P.N. Johnson-Laird, Sangeet S. Khemlani, Geoffrey P. Goodwin, Logic, probability, and human reasoning, Trends in Cognitive Sciences, Volume 19, Issue 4, April 2015, Pages 201-214, ISSN 1364-6613, DOI: 10.1016/j.tics.2015.02.006.

This review addresses the long-standing puzzle of how logic and probability fit together in human reasoning. Many cognitive scientists argue that conventional logic cannot underlie deductions, because it never requires valid conclusions to be withdrawn – not even if they are false; it treats conditional assertions implausibly; and it yields many vapid, although valid, conclusions. A new paradigm of probability logic allows conclusions to be withdrawn and treats conditionals more plausibly, although it does not address the problem of vapidity. The theory of mental models solves all of these problems. It explains how people reason about probabilities and postulates that the machinery for reasoning is itself probabilistic. Recent investigations accordingly suggest a way to integrate probability and deduction.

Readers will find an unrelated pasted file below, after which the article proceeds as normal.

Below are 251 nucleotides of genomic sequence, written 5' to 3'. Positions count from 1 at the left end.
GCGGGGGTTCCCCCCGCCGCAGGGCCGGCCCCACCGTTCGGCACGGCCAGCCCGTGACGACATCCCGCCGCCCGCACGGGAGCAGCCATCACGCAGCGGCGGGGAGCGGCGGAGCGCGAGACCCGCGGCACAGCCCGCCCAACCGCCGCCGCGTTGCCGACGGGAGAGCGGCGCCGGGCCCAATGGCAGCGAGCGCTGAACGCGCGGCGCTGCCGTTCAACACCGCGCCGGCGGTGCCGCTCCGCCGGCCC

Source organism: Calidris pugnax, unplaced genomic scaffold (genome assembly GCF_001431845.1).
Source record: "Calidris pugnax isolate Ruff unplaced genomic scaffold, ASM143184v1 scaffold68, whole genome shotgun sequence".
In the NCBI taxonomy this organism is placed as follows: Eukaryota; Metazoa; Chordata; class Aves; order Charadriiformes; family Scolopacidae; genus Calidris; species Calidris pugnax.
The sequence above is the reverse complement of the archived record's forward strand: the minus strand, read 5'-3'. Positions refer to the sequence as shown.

Neurological evidences of the hierarchical arrangement of the process of motor skill learning

Jörn Diedrichsen, Katja Kornysheva, Motor skill learning between selection and execution, Trends in Cognitive Sciences, Volume 19, Issue 4, April 2015, Pages 227-233, ISSN 1364-6613, DOI: 10.1016/j.tics.2015.02.003.

Learning motor skills evolves from the effortful selection of single movement elements to their combined fast and accurate production. We review recent trends in the study of skill learning which suggest a hierarchical organization of the representations that underlie such expert performance, with premotor areas encoding short sequential movement elements (chunks) or particular component features (timing/spatial organization). This hierarchical representation allows the system to utilize elements of well-learned skills in a flexible manner. One neural correlate of skill development is the emergence of specialized neural circuits that can produce the required elements in a stable and invariant fashion. We discuss the challenges in detecting these changes with fMRI.